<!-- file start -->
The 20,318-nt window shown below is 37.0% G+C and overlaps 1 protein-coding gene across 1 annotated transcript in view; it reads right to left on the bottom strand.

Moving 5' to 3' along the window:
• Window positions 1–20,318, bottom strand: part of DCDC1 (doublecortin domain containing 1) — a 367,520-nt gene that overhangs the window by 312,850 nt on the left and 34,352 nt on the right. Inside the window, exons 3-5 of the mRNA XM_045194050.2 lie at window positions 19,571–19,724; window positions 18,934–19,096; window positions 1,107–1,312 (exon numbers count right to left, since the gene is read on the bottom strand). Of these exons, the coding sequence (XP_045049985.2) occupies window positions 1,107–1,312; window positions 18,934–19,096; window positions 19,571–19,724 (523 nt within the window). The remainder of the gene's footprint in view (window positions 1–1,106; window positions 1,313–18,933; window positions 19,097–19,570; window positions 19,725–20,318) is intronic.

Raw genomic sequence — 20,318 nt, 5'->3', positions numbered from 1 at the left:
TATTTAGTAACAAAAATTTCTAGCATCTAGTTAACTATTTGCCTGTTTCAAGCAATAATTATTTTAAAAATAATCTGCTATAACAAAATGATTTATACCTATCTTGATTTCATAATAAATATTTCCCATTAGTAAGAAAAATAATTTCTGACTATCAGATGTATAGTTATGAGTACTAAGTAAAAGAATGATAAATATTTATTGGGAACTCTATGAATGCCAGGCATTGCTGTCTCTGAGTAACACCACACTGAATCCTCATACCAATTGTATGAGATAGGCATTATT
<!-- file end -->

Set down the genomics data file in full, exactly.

The 20,318-nt window shown below is 37.0% G+C and overlaps 1 protein-coding gene across 1 annotated transcript in view; it reads right to left on the bottom strand.

Moving 5' to 3' along the window:
• Window positions 1–20,318, bottom strand: part of DCDC1 (doublecortin domain containing 1) — a 367,520-nt gene that overhangs the window by 312,850 nt on the left and 34,352 nt on the right. Inside the window, exons 3-5 of the mRNA XM_045194050.2 lie at window positions 19,571–19,724; window positions 18,934–19,096; window positions 1,107–1,312 (exon numbers count right to left, since the gene is read on the bottom strand). Of these exons, the coding sequence (XP_045049985.2) occupies window positions 1,107–1,312; window positions 18,934–19,096; window positions 19,571–19,724 (523 nt within the window). The remainder of the gene's footprint in view (window positions 1–1,106; window positions 1,313–18,933; window positions 19,097–19,570; window positions 19,725–20,318) is intronic.

Raw genomic sequence — 20,318 nt, 5'->3', positions numbered from 1 at the left:
TATTTAGTAACAAAAATTTCTAGCATCTAGTTAACTATTTGCCTGTTTCAAGCAATAATTATTTTAAAAATAATCTGCTATAACAAAATGATTTATACCTATCTTGATTTCATAATAAATATTTCCCATTAGTAAGAAAAATAATTTCTGACTATCAGATGTATAGTTATGAGTACTAAGTAAAAGAATGATAAATATTTATTGGGAACTCTATGAATGCCAGGCATTGCTGTCTCTGAGTAACACCACACTGAATCCTCATACCAATTGTATGAGATAGGCATTATT